Explore how the New Deal effected Toledo, Ohio


Unemployment in Toledo began to rapidly rise in 1931.  During 1930, according to the Merchants and Manufacturing Association, approximately 18, 000 Toledoans were out of work.  The Toledo Blade estimated in October 1930 that    15, 000 workers were unemployed.   

As the Great Depression worsened, unemployment in Toledo grew to  25% in 1932 and as high as 50% in 1933. 

Hungry and jobless, 60,000 residents received food from city warehouses in 1933 at the cost of $1.7 million in emergency assistance..   According to the Toledo Blade, 25, 000 meals were served at a aid facility in September 1931 at Terminal Building.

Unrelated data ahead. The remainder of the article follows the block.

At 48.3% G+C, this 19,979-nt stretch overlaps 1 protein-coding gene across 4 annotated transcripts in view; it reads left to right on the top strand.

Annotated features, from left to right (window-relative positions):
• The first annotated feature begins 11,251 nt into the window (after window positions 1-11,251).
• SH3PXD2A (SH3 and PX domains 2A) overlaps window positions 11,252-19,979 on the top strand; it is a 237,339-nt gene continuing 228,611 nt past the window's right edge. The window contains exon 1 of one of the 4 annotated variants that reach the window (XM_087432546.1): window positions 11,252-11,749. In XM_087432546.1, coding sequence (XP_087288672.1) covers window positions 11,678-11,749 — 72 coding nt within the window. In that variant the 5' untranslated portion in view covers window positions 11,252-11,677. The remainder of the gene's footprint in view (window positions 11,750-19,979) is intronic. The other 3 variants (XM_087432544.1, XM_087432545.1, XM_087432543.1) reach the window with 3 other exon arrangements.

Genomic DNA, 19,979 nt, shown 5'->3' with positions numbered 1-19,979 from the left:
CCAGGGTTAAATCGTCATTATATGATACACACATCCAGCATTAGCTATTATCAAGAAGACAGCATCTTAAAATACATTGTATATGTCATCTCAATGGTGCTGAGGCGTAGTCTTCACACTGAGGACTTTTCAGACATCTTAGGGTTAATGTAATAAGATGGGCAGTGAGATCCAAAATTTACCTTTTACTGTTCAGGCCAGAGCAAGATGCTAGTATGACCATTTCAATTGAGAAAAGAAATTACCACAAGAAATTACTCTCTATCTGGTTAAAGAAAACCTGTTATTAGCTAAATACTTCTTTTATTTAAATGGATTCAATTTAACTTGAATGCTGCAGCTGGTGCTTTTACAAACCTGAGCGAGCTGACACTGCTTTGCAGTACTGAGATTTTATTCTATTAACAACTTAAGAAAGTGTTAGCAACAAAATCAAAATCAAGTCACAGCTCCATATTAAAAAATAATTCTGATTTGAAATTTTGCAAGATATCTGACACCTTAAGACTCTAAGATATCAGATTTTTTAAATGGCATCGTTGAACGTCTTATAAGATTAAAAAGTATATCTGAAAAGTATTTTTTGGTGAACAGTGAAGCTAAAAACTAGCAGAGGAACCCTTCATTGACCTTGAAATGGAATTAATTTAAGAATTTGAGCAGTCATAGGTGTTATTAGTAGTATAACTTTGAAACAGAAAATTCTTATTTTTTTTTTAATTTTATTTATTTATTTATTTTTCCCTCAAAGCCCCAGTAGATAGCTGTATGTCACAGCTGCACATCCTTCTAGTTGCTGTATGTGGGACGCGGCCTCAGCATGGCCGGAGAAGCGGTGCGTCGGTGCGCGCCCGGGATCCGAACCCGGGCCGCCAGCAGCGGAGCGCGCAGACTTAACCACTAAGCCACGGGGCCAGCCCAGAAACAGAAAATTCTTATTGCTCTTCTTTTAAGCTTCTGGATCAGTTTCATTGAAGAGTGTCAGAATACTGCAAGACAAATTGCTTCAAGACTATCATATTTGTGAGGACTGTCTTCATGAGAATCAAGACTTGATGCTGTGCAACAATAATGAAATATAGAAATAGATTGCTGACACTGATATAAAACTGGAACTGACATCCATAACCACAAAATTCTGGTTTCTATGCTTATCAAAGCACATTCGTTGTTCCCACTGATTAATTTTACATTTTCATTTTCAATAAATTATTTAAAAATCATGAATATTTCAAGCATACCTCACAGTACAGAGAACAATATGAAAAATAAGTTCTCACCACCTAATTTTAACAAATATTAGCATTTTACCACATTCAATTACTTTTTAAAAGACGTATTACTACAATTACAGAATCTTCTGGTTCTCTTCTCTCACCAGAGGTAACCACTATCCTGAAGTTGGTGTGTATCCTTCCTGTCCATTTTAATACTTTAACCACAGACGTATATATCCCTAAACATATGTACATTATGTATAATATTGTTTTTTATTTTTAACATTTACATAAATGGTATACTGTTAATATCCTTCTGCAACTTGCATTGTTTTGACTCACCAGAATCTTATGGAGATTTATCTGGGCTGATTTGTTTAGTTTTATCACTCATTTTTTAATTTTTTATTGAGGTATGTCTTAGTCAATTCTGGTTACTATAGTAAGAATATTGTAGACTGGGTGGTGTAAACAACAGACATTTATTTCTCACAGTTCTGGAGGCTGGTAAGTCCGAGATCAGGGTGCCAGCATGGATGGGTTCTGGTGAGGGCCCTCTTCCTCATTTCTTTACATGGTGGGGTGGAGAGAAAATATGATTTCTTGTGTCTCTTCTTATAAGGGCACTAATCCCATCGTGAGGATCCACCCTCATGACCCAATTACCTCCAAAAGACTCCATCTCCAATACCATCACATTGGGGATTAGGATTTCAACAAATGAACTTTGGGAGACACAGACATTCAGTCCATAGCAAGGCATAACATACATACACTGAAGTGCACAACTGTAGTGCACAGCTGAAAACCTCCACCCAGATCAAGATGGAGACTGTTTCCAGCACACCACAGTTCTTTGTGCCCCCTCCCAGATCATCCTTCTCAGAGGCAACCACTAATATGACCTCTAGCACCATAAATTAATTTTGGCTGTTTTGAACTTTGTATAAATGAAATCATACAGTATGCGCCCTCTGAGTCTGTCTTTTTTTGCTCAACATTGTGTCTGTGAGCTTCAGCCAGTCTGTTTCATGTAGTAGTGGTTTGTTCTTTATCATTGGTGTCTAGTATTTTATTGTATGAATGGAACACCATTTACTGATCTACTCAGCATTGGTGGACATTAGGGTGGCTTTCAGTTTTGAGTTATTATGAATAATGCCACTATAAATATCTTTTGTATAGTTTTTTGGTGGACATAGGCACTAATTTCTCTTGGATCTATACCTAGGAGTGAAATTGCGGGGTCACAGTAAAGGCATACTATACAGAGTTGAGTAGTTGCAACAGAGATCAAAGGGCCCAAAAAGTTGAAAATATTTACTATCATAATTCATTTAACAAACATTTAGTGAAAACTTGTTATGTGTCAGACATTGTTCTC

Though  FDR's New Deal programs helped reduce unemployment in Ohio, the jobless rate remained at 15.9% in 1940.  It was not until the demand for war materials during World War II helpToledoans get back to work. 

"Hoovervilles" are shantytowns built by homeless people during the Great Depression.  Known as "Prosperity Row," this Hooverville was located along the Maumee River, 1933. 

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